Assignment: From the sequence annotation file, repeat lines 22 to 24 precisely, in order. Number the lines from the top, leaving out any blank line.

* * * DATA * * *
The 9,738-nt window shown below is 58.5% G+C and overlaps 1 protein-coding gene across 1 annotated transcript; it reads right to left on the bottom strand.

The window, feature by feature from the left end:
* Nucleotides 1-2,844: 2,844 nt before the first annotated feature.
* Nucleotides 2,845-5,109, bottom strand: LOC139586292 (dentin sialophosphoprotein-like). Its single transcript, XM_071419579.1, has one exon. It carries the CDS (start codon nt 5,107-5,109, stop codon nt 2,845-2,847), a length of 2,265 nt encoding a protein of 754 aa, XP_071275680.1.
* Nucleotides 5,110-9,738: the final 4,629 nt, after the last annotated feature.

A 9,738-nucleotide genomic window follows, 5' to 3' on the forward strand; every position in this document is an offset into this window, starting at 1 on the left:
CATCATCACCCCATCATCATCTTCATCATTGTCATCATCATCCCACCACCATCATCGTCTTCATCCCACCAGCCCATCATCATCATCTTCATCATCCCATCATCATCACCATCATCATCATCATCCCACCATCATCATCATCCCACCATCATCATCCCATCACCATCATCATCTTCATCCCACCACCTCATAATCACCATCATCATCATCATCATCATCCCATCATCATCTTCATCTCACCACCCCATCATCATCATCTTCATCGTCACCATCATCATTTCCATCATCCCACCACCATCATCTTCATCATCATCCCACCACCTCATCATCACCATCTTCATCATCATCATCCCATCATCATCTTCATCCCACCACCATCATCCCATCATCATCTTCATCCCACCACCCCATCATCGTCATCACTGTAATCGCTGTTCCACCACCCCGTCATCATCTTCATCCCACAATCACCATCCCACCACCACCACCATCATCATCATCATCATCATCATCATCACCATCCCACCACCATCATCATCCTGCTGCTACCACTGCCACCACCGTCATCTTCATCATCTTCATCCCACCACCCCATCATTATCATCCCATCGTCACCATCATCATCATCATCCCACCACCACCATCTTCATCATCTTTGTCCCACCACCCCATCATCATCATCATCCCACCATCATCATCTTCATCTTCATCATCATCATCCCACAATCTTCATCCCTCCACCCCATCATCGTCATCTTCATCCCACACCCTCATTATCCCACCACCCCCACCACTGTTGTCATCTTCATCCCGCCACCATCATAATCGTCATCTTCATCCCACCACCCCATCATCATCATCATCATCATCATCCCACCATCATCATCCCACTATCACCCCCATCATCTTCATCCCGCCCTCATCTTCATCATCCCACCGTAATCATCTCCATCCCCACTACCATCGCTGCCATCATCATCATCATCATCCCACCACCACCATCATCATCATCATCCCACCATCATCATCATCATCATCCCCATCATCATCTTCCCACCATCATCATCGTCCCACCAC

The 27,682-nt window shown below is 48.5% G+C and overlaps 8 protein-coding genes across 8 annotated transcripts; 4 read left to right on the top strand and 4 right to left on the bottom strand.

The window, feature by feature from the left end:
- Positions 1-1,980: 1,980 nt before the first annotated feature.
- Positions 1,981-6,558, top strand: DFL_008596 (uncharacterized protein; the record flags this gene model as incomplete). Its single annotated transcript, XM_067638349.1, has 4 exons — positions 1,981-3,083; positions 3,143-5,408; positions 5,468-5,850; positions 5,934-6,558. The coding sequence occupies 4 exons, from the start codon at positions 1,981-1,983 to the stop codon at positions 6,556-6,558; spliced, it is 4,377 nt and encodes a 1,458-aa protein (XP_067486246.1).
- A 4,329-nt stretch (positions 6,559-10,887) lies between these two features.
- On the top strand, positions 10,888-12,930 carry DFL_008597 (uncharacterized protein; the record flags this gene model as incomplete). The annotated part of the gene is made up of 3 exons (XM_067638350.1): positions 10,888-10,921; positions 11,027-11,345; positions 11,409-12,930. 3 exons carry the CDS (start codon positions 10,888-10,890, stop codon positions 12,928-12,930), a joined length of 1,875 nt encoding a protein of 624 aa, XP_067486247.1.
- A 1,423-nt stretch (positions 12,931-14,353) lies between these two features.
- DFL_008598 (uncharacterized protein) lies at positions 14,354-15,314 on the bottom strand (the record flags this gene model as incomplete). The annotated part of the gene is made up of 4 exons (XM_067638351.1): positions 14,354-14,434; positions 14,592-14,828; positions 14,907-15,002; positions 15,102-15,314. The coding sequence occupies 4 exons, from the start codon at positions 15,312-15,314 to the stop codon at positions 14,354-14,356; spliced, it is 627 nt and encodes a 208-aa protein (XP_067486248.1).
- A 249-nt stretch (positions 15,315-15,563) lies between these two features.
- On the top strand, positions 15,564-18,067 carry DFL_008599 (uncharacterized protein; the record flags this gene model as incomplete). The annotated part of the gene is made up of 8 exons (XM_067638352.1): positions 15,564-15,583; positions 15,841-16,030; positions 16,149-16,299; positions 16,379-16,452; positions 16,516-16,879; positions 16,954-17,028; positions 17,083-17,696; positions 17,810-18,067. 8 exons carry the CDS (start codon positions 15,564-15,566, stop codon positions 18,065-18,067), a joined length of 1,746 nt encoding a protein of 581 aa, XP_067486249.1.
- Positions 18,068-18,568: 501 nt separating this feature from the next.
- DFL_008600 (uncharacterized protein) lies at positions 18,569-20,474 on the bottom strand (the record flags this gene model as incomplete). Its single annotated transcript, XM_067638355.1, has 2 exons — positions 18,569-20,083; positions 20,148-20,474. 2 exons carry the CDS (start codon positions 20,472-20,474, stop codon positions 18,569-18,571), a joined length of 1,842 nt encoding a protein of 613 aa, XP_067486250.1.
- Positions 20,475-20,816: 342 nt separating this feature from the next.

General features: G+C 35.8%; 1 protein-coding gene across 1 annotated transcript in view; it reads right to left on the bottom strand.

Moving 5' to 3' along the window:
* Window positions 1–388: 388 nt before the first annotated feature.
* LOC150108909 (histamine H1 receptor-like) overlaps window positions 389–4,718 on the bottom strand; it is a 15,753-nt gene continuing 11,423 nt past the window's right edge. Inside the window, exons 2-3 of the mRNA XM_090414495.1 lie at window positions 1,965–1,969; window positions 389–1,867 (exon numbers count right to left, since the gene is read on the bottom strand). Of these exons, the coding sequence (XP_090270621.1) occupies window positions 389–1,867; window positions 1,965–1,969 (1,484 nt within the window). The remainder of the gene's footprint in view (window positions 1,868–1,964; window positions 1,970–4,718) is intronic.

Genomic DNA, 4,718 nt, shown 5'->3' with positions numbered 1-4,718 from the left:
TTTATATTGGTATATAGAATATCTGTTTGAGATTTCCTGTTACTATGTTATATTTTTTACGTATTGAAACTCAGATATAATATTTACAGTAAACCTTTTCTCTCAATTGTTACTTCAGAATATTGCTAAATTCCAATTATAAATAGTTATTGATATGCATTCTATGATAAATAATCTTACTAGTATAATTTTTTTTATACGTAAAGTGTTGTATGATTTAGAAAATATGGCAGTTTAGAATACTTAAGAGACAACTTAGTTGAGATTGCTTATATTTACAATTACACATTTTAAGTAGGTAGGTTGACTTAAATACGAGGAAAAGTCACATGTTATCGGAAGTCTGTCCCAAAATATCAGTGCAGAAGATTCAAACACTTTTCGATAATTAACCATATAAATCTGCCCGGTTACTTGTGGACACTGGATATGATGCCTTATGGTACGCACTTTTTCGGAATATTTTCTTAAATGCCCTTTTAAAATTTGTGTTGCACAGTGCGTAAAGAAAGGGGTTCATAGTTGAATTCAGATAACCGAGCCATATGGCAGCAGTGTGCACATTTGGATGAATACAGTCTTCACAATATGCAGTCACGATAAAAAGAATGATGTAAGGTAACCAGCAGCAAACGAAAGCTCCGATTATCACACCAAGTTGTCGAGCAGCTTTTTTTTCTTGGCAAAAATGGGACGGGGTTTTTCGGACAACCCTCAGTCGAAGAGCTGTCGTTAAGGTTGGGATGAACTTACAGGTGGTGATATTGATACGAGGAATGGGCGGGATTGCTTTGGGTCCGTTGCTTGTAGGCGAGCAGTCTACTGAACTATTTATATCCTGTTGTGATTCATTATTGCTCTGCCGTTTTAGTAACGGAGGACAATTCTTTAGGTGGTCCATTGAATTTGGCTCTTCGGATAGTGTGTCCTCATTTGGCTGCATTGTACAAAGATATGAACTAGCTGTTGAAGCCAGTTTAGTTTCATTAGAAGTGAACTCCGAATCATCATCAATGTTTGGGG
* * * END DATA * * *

Moving 5' to 3' along the window:
* Window positions 1–388: 388 nt before the first annotated feature.
* LOC150108909 (histamine H1 receptor-like) overlaps window positions 389–4,718 on the bottom strand; it is a 15,753-nt gene continuing 11,423 nt past the window's right edge. Inside the window, exons 2-3 of the mRNA XM_090414495.1 lie at window positions 1,965–1,969; window positions 389–1,867 (exon numbers count right to left, since the gene is read on the bottom strand). Of these exons, the coding sequence (XP_090270621.1) occupies window positions 389–1,867; window positions 1,965–1,969 (1,484 nt within the window). The remainder of the gene's footprint in view (window positions 1,868–1,964; window positions 1,970–4,718) is intronic.